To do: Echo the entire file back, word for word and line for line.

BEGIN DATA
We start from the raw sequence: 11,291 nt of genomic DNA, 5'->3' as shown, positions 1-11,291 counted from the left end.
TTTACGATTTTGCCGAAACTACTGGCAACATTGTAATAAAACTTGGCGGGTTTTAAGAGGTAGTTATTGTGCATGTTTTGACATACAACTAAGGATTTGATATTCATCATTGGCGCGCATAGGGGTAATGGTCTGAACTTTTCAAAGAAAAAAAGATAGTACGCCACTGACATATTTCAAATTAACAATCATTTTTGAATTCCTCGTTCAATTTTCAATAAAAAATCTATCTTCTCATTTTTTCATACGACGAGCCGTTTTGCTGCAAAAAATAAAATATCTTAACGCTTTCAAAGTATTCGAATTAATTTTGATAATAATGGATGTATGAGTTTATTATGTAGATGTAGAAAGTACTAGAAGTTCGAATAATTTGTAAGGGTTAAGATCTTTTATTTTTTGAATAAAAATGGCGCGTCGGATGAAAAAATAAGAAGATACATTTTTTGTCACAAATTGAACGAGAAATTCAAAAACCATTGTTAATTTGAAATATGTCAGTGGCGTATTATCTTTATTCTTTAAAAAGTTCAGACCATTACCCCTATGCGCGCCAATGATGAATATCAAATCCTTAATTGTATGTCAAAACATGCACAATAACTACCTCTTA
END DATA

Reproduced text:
We start from the raw sequence: 11,291 nt of genomic DNA, 5'->3' as shown, positions 1-11,291 counted from the left end.
TTTACGATTTTGCCGAAACTACTGGCAACATTGTAATAAAACTTGGCGGGTTTTAAGAGGTAGTTATTGTGCATGTTTTGACATACAACTAAGGATTTGATATTCATCATTGGCGCGCATAGGGGTAATGGTCTGAACTTTTCAAAGAAAAAAAGATAGTACGCCACTGACATATTTCAAATTAACAATCATTTTTGAATTCCTCGTTCAATTTTCAATAAAAAATCTATCTTCTCATTTTTTCATACGACGAGCCGTTTTGCTGCAAAAAATAAAATATCTTAACGCTTTCAAAGTATTCGAATTAATTTTGATAATAATGGATGTATGAGTTTATTATGTAGATGTAGAAAGTACTAGAAGTTCGAATAATTTGTAAGGGTTAAGATCTTTTATTTTTTGAATAAAAATGGCGCGTCGGATGAAAAAATAAGAAGATACATTTTTTGTCACAAATTGAACGAGAAATTCAAAAACCATTGTTAATTTGAAATATGTCAGTGGCGTATTATCTTTATTCTTTAAAAAGTTCAGACCATTACCCCTATGCGCGCCAATGATGAATATCAAATCCTTAATTGTATGTCAAAACATGCACAATAACTACCTCTTA